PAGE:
By Steve Hanley, Clean Technica, 30 Sep 2017
Hurricanes Irma and Maria combined to deal a crippling blow to Puerto Rico. 10 days later, electricity is still out to most of the island. Food and water are stockpiled in San Juan Harbor, but there is no diesel fuel for the trucks that need to take them to where they are needed. Grocery stores have no food to sell and no refrigeration for perishables.
Power & Politics
The starving residents of Puerto Rico are left to wonder if Uncle Sam really cares a flying fig leaf about them as the #FakePresident blathers and blusters about debts owed to Wall Street and whether relief supplies should be allowed in that are not carried in American-owned ships because of a law passed by Congress in 1920.
By all estimates, it will be months before the electrical grid on the island is repaired — a process that is projected to cost billions of dollars. Some isolated areas could be without power for up to a year. Why? Because Puerto Rico is broke. Most of its citizens exist on one form or another of government assistance funded by Washington. Aside from tourism, the island has few economic avenues available to it. A chronic lack of funds has forced the Puerto Rico Electric Power Authority to put off critically needed upgrades and repairs to the electrical grid for decades. For all intents and purposes, the creaky old system got broadsided by the hurricanes and just collapsed.
What’s Ahead For Puerto Rico?
The question now is what to do about it? Puerto Rico depends almost entirely on oil-fired generating plants, resulting in some of the highest utility rates in the nation — second only to Hawaii. It is estimated 12% of the electricity it does generate is lost to theft or chaotic billing procedures, which is 3 times the rate among mainland utility companies. PREPA itself is $9 billion in debt. Where is the money going to come from to rebuild the grid?
PREPA has virtually ignored renewable energy, getting only 3% of its energy from wind or solar today. “A microgrid’s multiple generation sources and ability to isolate itself from the larger network during an outage on the central grid ensures highly reliable power,” a recent report from the National Electrical Manufacturers Association found.
Microgrids & Resiliency
Isn’t it time to rethink that century-old centralized fossil fuel generation and overhead model? A system of microgrids powered by solar or wind would add resiliency to the island’s electrical supply. Even if some are damaged by storms, the rest could still function, limiting the scope of the catastrophe. Battery storage could be the final piece of the puzzle. Although expensive, it only needs to get installed once. Oil-fired generating plants need bunker or diesel oil shipped in by tanker every day in perpetuity.
Surely, eliminating some or all of the cost of fuel could help finance long-term solutions like battery storage, couldn’t it? In theory, yes. But there is the $9 billion debt issue that needs to be resolved first. Got to protect the Wall Street bankers the way they protected people in the global economic meltdown of 2008, right?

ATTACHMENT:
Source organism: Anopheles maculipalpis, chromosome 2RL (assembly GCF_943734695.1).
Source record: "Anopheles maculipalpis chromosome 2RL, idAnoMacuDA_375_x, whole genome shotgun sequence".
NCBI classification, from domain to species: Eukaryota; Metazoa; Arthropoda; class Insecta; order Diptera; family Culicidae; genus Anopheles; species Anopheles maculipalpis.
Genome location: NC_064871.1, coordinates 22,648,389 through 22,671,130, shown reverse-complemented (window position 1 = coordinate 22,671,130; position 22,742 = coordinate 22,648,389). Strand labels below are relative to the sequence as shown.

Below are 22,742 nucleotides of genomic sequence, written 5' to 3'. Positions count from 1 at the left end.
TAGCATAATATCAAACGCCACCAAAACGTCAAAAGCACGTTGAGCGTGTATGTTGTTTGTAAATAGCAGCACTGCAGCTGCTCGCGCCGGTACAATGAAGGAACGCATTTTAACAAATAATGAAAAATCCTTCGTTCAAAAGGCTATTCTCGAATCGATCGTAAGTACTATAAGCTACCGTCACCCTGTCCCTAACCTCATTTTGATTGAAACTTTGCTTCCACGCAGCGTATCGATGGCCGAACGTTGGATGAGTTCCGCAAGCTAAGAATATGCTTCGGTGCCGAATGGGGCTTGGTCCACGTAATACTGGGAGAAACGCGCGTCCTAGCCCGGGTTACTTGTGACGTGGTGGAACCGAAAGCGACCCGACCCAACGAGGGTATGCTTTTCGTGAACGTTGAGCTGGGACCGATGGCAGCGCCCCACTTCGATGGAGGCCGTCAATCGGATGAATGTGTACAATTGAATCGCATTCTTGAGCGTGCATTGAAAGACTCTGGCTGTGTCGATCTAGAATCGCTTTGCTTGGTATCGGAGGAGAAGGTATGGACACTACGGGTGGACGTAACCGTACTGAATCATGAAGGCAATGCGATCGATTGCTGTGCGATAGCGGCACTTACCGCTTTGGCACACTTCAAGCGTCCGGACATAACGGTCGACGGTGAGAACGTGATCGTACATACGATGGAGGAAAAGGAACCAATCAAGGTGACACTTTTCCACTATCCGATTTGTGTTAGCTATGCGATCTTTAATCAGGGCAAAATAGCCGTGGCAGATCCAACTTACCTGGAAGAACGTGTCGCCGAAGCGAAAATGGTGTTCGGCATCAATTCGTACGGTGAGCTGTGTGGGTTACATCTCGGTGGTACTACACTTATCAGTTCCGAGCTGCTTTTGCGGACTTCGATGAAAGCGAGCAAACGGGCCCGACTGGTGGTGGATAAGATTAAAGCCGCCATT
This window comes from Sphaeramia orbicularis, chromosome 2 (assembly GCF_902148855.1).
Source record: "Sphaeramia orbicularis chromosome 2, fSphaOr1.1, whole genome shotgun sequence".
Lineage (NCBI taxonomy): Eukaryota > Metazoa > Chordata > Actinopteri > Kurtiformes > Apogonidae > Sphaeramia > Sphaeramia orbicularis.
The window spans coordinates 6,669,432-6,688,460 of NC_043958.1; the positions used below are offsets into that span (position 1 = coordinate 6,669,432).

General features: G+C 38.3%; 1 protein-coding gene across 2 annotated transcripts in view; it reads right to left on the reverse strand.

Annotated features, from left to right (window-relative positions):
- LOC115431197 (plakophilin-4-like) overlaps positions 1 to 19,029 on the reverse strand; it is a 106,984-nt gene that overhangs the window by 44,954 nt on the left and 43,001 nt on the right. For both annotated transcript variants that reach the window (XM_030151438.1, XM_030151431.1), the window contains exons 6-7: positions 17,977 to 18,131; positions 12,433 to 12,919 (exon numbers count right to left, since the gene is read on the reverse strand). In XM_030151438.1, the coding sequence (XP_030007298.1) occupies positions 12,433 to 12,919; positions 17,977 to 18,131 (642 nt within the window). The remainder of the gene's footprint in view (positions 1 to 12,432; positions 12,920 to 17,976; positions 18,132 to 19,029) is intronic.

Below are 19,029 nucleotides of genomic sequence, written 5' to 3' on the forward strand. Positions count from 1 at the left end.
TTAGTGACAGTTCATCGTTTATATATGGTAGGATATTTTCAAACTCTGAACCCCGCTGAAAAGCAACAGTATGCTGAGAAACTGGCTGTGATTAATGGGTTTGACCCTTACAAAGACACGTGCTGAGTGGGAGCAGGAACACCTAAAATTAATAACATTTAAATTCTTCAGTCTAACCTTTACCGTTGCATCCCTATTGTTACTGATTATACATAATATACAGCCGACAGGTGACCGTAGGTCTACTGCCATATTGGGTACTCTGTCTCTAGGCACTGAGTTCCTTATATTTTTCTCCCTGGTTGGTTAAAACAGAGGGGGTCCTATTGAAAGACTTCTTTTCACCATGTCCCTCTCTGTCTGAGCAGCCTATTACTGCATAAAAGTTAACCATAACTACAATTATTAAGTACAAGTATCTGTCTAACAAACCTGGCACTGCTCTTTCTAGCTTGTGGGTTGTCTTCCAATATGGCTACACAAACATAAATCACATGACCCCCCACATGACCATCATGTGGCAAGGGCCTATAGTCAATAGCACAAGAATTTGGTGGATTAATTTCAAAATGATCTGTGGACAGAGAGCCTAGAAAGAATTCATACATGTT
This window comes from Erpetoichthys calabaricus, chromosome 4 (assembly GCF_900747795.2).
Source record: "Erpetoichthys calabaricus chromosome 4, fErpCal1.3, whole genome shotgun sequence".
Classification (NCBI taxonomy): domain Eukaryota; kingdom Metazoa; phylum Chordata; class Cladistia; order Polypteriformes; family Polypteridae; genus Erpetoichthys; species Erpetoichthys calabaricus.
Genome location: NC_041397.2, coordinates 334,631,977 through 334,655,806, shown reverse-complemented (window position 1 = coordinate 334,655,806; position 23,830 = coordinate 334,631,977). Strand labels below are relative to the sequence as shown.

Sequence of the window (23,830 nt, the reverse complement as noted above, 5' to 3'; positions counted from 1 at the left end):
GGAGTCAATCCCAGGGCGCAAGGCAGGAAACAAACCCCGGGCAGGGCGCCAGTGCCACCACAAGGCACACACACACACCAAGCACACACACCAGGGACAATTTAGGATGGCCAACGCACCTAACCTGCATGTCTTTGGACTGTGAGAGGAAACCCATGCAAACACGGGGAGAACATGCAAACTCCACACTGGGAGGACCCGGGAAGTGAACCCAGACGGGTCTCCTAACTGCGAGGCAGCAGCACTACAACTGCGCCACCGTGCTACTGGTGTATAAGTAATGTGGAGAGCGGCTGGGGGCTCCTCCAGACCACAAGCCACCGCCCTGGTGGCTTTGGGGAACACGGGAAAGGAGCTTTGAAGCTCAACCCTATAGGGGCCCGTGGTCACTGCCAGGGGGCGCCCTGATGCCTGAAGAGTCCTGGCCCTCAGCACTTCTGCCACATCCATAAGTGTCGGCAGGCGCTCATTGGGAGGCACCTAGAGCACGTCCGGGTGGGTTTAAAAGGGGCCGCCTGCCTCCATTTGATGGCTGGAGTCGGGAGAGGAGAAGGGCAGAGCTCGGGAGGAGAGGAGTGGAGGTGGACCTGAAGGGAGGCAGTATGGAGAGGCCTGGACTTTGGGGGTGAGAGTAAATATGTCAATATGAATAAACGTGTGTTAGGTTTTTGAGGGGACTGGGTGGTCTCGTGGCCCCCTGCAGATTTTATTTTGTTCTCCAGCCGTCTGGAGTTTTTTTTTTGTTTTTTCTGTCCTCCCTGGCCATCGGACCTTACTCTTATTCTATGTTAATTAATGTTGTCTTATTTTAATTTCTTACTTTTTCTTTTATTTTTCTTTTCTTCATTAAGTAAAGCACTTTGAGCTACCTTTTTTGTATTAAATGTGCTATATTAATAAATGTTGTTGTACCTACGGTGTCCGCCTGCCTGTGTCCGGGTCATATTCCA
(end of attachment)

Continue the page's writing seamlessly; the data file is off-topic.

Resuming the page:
“You look at islands like Dominica, Anguilla and the other islands affected by the recent hurricanes, I’ve spoken to a couple of the utilities, and they say they would prefer to rebuild using distributed generation with storage, and just trying to reduce the amount of transmission lines,” said Tom Rogers, a renewable energy expert at Coventry University in Britain. He has been an expert lecturer in energy at the University of the West Indies in Barbados.
“Because that’s where their energy systems fail. It’s having these overhead cables. They have energy prices which are some of the highest in the world,” Rogers says. “And that has a massive economic impact, especially as a lot of these islands’ economic dependence is on tourism, which introduces a high energy demand for their hotels, in particular from air conditioning loads. A PV system installed in the tropics will generate over one and a half times more than exactly the same PV system installed in the higher latitudes, say in Washington or Europe,” he says.
Alaska is not an island, but it does have hundreds of remote communities. It has been a laboratory where microgrid technology can be tested in the real world. Many of those villages now rely on renewable energy rather than diesel and oil-fired generators. “When we are facing the sort of infrastructure destruction we have seen this hurricane season, it only makes sense to give some pause before reinvesting in the exact same system that proved to vulnerable,” Gwen Holdmann, who directs the Alaska Center for Energy and Power at the University of Alaska at Fairbanks, said by email. The Alaska model could apply just as well to Puerto Rico, she says. “If the system were redesigned around microgrids incorporating local power production, there would still be losses, but the number and duration of outages due to severe weather events would decrease.”
Rebuilding the same old system leaves a lot of emissions for people to breathe. Tom Heggarty, a senior analyst at GTM Research says: “The potential market for displacing oil with new sources of power supply is very large,” he says. “We estimate that there are around 3,600 islands around the world where oil products currently provide a large proportion of power supply.”